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Bank loan assistance and state payroll taxes

Michael Rasmussen provides valuable tips about bank loans and payroll tax breaks.



QUESTION:

How can I obtain a loan to purchase equipment and for costs to be incurred for leasehold improvements at a new location for my restaurant?

ANSWER:

We have been flooded with these requests lately. First, understand that most lending institutions or bankers do not understand your operations to the degree that you do. Therefore, time needs to be spent on clearly stating your loan intentions (i.e., exactly what you plan to spend the money on and how you will repay the bank). Ask your accountant, or do some research yourself, to find out about the average commercial loan rates available, and create what’s called an amortization schedule of loan repayment. Most banks will have a standard set of terms or loan covenants that will be required for your new loan with which you must comply.

Next, determine if your entity’s cash flow can handle the new debt that will be added to your operations. Banks today look at what they call EBITDA (earnings before interest, taxes, depreciation and amortization) to determine if your restaurant has the ability to pay back the amount borrowed. Basically, you or your accountant can assist the bank in understanding your cash flow by ensuring it follows this formula. Your profit and loss statements should clearly identify interest, taxes, depreciation and amortization so that the bank can add back these expenses to your net income to arrive at a modified cash flow from your operations. Sounds confusing, but this is where your advisor needs to assist the bankers to understand your cash flow and ability to repay the loan. 

The bank will also require copies of your restaurant’s prior and current years’ financial statements and tax returns—usually from one to three years prior—and, if you’re applying for a loan midyear, bankers will want a current one that reflects the last three months’ operations. For the quickest delivery of these documents, ask your accountant if he has an electronic way to deliver them securely over the Internet so that you can direct the bank representative to a secured website to download them at his leisure. I have found that providing documents easily and securely expedites the loan process, as well as adds credibility to the operator’s organization and character assessed by the lender.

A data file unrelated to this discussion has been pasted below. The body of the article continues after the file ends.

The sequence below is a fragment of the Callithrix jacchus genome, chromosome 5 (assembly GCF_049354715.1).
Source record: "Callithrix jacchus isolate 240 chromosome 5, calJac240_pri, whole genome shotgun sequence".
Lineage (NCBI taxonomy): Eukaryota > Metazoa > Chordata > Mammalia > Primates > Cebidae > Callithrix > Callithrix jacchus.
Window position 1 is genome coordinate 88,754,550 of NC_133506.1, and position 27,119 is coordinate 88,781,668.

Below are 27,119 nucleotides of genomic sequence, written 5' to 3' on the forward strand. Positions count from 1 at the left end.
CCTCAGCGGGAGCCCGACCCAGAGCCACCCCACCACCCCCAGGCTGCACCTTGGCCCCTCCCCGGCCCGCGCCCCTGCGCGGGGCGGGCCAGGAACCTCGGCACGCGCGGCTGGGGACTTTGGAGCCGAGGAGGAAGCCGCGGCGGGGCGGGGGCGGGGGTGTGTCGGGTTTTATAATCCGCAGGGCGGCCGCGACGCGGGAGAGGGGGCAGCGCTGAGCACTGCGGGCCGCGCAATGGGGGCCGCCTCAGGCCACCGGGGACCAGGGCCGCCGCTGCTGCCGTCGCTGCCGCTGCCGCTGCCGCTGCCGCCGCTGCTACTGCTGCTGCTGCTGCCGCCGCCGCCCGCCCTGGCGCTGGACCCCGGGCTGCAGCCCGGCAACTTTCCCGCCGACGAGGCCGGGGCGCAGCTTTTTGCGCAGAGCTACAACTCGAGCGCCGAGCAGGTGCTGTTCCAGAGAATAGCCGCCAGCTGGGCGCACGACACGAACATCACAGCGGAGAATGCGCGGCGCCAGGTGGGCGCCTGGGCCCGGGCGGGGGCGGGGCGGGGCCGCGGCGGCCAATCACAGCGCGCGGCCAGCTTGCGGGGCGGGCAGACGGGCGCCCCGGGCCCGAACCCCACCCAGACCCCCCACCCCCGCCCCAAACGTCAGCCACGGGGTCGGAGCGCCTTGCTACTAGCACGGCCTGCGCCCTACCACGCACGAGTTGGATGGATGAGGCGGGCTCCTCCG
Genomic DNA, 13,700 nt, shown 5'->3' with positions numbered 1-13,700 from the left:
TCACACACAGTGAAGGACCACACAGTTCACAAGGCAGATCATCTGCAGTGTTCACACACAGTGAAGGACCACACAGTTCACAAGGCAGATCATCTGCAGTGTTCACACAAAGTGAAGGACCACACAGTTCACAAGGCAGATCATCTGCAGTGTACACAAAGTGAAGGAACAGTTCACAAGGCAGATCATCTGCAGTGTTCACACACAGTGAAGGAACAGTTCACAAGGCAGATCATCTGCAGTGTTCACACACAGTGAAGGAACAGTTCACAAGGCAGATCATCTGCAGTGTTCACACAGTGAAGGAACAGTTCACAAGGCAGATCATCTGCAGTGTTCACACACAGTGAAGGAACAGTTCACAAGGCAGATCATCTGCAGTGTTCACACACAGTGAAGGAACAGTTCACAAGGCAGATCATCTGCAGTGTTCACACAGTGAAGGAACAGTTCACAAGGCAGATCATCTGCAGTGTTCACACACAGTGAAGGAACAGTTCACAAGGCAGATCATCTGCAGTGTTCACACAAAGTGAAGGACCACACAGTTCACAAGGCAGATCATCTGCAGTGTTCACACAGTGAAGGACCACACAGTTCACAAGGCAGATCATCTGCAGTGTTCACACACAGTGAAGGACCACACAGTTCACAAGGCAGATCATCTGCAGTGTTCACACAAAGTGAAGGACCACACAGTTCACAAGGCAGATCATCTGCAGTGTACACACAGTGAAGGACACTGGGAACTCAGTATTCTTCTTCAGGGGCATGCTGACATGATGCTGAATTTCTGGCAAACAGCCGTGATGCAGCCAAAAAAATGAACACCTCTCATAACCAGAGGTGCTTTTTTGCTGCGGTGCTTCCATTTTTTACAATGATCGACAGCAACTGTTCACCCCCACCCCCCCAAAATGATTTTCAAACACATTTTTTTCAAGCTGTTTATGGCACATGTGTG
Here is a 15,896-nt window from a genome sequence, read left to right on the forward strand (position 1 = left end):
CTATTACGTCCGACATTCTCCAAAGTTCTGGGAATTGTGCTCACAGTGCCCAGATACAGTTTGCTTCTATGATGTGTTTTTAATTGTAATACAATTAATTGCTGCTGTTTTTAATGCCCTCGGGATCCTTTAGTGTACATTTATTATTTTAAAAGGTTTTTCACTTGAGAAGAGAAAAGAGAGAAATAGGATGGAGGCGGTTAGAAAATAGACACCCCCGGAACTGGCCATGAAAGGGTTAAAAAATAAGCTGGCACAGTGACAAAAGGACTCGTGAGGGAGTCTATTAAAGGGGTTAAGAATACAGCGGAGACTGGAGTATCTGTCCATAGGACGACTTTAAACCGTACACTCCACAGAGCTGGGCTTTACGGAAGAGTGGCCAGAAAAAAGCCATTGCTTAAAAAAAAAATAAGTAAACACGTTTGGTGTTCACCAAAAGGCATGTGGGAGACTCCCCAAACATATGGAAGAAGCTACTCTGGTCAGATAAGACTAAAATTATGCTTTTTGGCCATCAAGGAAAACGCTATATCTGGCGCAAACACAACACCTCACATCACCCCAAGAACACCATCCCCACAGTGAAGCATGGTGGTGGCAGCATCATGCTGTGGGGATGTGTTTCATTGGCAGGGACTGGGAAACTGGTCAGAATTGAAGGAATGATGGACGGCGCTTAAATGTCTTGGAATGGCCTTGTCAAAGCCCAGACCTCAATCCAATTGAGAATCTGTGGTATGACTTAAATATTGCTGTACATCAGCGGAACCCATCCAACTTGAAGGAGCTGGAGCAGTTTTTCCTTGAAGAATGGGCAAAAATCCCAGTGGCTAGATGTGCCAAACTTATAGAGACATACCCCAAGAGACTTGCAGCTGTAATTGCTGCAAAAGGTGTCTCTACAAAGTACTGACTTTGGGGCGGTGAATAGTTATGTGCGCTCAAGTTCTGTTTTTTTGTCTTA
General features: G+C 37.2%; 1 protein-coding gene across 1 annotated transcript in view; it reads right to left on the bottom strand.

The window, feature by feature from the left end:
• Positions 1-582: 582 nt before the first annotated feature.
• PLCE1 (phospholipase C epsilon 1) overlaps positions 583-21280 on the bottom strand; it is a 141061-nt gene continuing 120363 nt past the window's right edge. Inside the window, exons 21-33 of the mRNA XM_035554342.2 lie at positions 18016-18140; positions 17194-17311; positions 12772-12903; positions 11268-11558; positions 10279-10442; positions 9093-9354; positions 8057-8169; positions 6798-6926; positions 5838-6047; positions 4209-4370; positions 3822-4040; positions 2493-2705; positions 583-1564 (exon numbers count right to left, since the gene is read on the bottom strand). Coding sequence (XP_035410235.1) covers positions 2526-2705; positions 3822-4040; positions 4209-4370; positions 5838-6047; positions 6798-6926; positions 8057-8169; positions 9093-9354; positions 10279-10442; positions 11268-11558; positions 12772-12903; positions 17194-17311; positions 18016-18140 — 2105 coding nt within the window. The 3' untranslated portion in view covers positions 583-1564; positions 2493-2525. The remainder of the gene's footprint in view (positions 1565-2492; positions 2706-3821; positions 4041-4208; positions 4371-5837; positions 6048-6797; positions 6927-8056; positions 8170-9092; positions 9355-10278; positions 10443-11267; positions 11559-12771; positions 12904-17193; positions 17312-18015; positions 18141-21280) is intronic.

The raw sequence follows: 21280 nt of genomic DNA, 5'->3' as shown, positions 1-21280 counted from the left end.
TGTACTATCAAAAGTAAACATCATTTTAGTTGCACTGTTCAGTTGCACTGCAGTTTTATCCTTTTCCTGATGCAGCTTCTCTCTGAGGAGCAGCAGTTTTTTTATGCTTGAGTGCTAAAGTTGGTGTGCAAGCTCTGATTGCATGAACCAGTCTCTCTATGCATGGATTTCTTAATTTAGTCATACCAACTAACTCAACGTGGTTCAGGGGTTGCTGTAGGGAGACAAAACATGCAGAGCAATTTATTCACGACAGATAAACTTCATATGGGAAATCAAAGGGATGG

Finally, banks lend money based on character and capacity. Capacity is the ability to repay the loan as discussed. Character is a subjective way of determining organization, reputation, credit score, community involvement, experience in the trade, professional advisor associations, and reputation as a restaurateur. Do not underestimate this assessment when applying for monies at a bank or any lending institution. Take the time to put your best foot forward when having any interactions with the bank, including source document gathering and personal interviews with the lenders.

QUESTION:

Why do I pay extra payroll taxes in the first part of the year?

ANSWER:

Most states have an unemployment insurance contribution system that is usually applied to the first amount of wages for each employee up to a maximum in a year. For example, the California Unemployment Contribution rate is 1.5% to 6.2% on the first $7,000 of wages earned for each employee. Therefore, in the first quarter of the tax year, you will have increased employer payroll taxes that are due and payable, and that are not withheld from the employee paychecks but are contributed from the employer’s side. This can be a shock if all of a sudden your quarterly payroll taxes are due and these amounts have not been budgeted or accounted for in the cash flow. 

There are methods of reducing these rates—primarily by controlling your hiring and firing practices. Employee retention is costly, and this unemployment insurance mandated by most states is a direct effect of having excessive turnover in your restaurant. First, contact your accountant or payroll service provider to determine the employment insurance rates in your state, and then start inquiring about how to reduce the rate. Find out how other restaurant owners are managing their employment practices to keep this rate down. Finally, have a national payroll service provider provide a quote on processing your payroll, and inquire about best practices for restaurants to manage this rate.

Michael J. Rasmussen is the owner of Rasmussen Tax Group in Conway, Arkansas. Visit rasmussentaxgroup.com for additional insight into restaurant-specific tax strategies and technology programs.

 

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